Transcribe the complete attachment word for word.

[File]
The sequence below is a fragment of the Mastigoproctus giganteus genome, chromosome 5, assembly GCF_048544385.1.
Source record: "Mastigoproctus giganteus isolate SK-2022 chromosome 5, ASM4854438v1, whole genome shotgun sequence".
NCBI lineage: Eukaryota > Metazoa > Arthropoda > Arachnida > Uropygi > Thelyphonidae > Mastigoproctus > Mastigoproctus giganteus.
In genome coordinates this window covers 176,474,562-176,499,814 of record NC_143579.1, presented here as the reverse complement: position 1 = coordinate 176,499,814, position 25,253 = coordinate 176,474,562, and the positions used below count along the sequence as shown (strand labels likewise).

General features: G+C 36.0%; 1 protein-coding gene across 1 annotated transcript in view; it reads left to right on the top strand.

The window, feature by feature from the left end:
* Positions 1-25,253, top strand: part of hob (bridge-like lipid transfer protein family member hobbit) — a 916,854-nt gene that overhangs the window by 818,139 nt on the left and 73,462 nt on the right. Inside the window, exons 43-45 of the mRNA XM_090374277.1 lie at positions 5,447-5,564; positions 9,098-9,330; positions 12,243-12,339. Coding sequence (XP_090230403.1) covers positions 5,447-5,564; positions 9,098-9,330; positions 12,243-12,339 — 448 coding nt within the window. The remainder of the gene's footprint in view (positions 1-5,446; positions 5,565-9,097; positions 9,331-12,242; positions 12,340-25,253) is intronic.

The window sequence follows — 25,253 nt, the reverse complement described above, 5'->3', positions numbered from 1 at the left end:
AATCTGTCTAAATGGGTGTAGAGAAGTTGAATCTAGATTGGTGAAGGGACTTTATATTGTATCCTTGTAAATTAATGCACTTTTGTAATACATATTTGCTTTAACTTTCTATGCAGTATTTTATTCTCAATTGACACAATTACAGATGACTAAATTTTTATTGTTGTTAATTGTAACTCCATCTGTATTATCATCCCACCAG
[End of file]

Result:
The sequence below is a fragment of the Mastigoproctus giganteus genome, chromosome 5, assembly GCF_048544385.1.
Source record: "Mastigoproctus giganteus isolate SK-2022 chromosome 5, ASM4854438v1, whole genome shotgun sequence".
NCBI lineage: Eukaryota > Metazoa > Arthropoda > Arachnida > Uropygi > Thelyphonidae > Mastigoproctus > Mastigoproctus giganteus.
In genome coordinates this window covers 176,474,562-176,499,814 of record NC_143579.1, presented here as the reverse complement: position 1 = coordinate 176,499,814, position 25,253 = coordinate 176,474,562, and the positions used below count along the sequence as shown (strand labels likewise).

General features: G+C 36.0%; 1 protein-coding gene across 1 annotated transcript in view; it reads left to right on the top strand.

The window, feature by feature from the left end:
* Positions 1-25,253, top strand: part of hob (bridge-like lipid transfer protein family member hobbit) — a 916,854-nt gene that overhangs the window by 818,139 nt on the left and 73,462 nt on the right. Inside the window, exons 43-45 of the mRNA XM_090374277.1 lie at positions 5,447-5,564; positions 9,098-9,330; positions 12,243-12,339. Coding sequence (XP_090230403.1) covers positions 5,447-5,564; positions 9,098-9,330; positions 12,243-12,339 — 448 coding nt within the window. The remainder of the gene's footprint in view (positions 1-5,446; positions 5,565-9,097; positions 9,331-12,242; positions 12,340-25,253) is intronic.

The window sequence follows — 25,253 nt, the reverse complement described above, 5'->3', positions numbered from 1 at the left end:
AATCTGTCTAAATGGGTGTAGAGAAGTTGAATCTAGATTGGTGAAGGGACTTTATATTGTATCCTTGTAAATTAATGCACTTTTGTAATACATATTTGCTTTAACTTTCTATGCAGTATTTTATTCTCAATTGACACAATTACAGATGACTAAATTTTTATTGTTGTTAATTGTAACTCCATCTGTATTATCATCCCACCAG